In this lesson, we are going to take a deeper dive into some of the theoretical guarantees behind building supervised
learning models. We are going to discuss the **bias-variance tradeoff** which is one of the most important principles
at the core of machine learning theory.

Besides being important from a theoretical standpoint, the bias-variance tradeoff has very significant implications for the performance of models in practice. Recall that when we are building a supervised model, we typically train on some collection of labelled data.

After the training is done, we really want to evaluate the model on data it never saw during
training. The error incurred on *unseen* data tests a model’s ability to generalize, and hence it is called the **generalization error**. The
generalization error will be an important idea in the remainder of this section and in our broader machine learning journey.

As we begin our discussion on the bias-variance tradeoff, we will be posing the following questions: how good can the performance of any machine learning model ever get on a problem? In other words, is it possible to reduce the generalization error of a model on unseen data to 0?

Before we dive into these questions, let’s motivate them by looking at some concrete examples of data. Imagine that we had a training set that looked as follows:

If we are trying to learn an accurate supervised learning model on this data, it seems that something like a quadratic fit would be pretty good. Fitting a quadratic-like function to this data would look like this:

This seems reasonable. But why does this seem more reasonable than a linear fit like the one below?

One thought we may have is that this linear fit seems to not really pick up on the behavior of the data we have. In other words it seems to be ignoring some of the statistical relationships between the inputs and the outputs.

We may even be so bold as to say that the fit is *overly simplistic*. This simplicity of the model would be especially pronounced if we received
a new point in the test set, which could be from the same statistical distribution. This point could look as follows:

In this case, our linear fit would clearly do a poor job of predicting a value for the new input as compared to the true value of its output:

In the machine learning lingo, we say that this linear fit is **underfitting** the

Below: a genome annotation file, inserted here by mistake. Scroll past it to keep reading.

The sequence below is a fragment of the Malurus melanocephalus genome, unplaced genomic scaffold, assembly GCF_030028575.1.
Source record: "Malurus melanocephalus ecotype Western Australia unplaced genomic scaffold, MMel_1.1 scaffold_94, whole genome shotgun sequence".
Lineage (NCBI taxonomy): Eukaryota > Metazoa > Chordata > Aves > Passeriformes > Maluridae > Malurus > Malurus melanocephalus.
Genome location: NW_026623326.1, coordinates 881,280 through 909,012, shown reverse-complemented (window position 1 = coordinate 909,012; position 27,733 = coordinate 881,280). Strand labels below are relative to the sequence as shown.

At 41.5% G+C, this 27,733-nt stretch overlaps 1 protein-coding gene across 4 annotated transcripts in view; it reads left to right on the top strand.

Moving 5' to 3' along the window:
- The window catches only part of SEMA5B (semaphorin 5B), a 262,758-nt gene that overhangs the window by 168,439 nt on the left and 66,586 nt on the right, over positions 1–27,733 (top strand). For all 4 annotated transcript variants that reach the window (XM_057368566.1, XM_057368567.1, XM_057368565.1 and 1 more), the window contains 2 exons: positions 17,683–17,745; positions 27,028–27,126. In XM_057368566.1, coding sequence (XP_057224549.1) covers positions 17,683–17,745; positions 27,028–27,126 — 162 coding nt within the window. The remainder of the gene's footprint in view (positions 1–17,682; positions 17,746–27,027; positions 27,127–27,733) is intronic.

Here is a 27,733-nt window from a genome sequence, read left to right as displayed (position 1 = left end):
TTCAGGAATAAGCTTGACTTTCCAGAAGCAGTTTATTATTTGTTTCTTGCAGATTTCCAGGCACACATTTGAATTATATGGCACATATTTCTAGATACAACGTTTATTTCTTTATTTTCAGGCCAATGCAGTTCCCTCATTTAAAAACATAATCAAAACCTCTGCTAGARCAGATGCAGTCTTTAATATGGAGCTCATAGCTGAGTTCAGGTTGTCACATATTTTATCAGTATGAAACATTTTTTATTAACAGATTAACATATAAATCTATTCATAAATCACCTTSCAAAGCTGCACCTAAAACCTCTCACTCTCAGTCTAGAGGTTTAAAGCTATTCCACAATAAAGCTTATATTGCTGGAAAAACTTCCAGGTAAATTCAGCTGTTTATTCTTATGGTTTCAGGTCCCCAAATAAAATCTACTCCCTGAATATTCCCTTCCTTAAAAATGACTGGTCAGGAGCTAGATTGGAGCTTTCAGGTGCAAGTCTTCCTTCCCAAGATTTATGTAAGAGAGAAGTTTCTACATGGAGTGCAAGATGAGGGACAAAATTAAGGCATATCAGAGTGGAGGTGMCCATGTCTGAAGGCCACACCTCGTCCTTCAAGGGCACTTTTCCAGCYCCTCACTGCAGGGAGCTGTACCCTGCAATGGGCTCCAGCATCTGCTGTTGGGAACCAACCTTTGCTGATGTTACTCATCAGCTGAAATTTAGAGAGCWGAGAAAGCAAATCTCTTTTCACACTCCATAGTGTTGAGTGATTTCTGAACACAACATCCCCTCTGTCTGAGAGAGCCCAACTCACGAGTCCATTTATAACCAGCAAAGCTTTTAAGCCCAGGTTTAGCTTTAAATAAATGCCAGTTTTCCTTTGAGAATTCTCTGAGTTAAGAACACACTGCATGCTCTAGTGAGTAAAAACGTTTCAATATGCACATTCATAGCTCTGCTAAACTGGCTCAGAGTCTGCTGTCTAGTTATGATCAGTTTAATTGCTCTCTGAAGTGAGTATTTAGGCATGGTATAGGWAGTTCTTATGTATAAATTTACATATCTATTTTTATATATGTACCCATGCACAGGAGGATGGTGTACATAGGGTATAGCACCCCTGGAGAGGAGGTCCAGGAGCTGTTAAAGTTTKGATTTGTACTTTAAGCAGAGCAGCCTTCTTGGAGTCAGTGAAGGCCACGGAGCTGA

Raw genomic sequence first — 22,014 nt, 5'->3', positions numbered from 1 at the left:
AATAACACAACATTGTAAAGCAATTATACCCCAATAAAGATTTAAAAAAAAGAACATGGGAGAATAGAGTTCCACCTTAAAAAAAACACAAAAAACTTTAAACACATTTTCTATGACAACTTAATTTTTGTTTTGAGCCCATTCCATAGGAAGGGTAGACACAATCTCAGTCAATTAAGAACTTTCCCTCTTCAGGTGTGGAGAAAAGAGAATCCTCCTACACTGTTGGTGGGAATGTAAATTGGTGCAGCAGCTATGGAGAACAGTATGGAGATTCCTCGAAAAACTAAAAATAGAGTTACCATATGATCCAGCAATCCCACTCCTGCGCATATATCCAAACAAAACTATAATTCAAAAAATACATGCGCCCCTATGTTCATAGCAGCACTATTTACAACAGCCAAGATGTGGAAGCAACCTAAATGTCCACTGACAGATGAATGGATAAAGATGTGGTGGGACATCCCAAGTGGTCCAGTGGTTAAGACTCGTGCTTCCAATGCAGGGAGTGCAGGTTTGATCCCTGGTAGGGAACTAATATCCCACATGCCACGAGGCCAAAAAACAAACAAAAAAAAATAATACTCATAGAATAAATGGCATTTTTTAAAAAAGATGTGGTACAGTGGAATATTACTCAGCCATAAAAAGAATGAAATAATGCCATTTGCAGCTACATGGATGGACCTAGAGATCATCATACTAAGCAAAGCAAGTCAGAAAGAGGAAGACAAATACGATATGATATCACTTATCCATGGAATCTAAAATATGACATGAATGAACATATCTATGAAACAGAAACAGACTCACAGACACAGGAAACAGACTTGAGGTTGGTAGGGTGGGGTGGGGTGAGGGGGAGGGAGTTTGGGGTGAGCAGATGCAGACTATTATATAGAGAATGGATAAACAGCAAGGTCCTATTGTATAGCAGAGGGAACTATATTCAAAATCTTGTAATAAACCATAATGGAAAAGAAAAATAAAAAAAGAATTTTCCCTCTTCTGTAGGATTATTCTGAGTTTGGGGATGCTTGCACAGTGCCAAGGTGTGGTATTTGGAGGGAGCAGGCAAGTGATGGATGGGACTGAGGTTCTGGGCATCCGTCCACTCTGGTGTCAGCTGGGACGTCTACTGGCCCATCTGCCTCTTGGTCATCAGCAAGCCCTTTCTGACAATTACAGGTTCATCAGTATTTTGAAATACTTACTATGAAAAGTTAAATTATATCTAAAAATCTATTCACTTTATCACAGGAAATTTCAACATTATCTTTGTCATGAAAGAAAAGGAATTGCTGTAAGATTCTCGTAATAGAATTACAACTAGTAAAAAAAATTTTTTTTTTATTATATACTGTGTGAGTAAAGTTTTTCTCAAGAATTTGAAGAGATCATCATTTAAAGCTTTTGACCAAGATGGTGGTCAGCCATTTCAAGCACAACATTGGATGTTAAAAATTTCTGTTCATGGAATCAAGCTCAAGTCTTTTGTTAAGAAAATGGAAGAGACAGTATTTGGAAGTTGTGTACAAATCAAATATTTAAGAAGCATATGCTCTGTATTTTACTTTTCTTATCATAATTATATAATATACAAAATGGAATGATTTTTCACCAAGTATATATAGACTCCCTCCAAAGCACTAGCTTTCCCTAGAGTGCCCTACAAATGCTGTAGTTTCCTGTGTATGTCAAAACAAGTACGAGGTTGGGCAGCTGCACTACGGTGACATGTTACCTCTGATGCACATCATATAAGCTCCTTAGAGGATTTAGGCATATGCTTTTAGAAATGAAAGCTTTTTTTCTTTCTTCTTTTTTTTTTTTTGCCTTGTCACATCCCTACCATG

data. As a point of comparison, now imagine that we fit a more complex model to the data, like some higher-order polynomial:

Here, we have the opposite problem. The model is fitting the data **too** well. It is picking up
on statistical signal in the data that probably is not there. The data was probably sampled from something like a quadratic function with some noise,
but here we are learning a far more complicated model.

We see that this model gives us poor generalization error when we see how far the test point is from the function:

In this case, we say that we are **overfitting** the data.

Compare the last fit’s poor generalization to our quadratic fit on the data with the test point:

This is clearly much better!

Now we are ready to formalize the notion of bias and variance as they pertain to a model’s generalizability. It turns out that in supervised learning there are always three sources of error we have to deal with when we are trying to build the most general model.

One source of error is called the **irreducible error**, which
is caused by the inherent noisiness of any dataset. This source of error is entirely out of our control and hence irreducible.

The two sources of error that we *can* control are **bias** and **variance**, and they are basically always competing.

The nature of this somewhat confrontational relationship is that **incurring a decrease in one of these sources of error is always coupled with incurring an increase in the other**. This can actually be demonstrated mathematically, though we will gloss over this derivation for now.

What do these sources of error actually mean? Bias is caused when we make some incorrect assumptions in our model. In this way, it is analogous to human bias.

Variance is caused when our algorithm is really sensitive to minor fluctuations in the training set of our data. In the examples we presented above, the complex polynomial fit is said to have a high variance (and hence a lower bias).

This is because it is really sensitive to the nature of the training data, capturing a lot of its perceived behavior. Too sensitive, in fact, because we know the behavior it is capturing is deceptive. This becomes clear when we are presented with a new test datapoint.

We can also get models with high variance when our model has more features than there are datapoints. In this case, such models tend to be overspecified, with too many sources of signal but not enough data to reinforce the true signal.

Meanwhile, the linear fit in our motivating example is said to have a high bias (and hence a lower variance). It captures very little of the behavior in the training data, making oversimplifying assumptions about the relationship between the features and the output labels. This is evidenced by the fact that the model believes the data was generated by a line when in fact we as omniscient bystanders know it has a quadratic relationship.

So what does all this mean for our attempts to get the best model? In practice, this means that there will always be these dual sources of error (bias and variance) that we will have to balance and calibrate.

We can never hope to get perfect generalization, but through empirical analyses we can try to reduce the bias by adding more complexity to our model or reduce the variance by simplifying some of the assumptions of the model.

We will discuss exact techniques on how to do this in later lessons. The important thing for now is to be aware of the existence of these two sources of error and how they affect our model’s generalizability.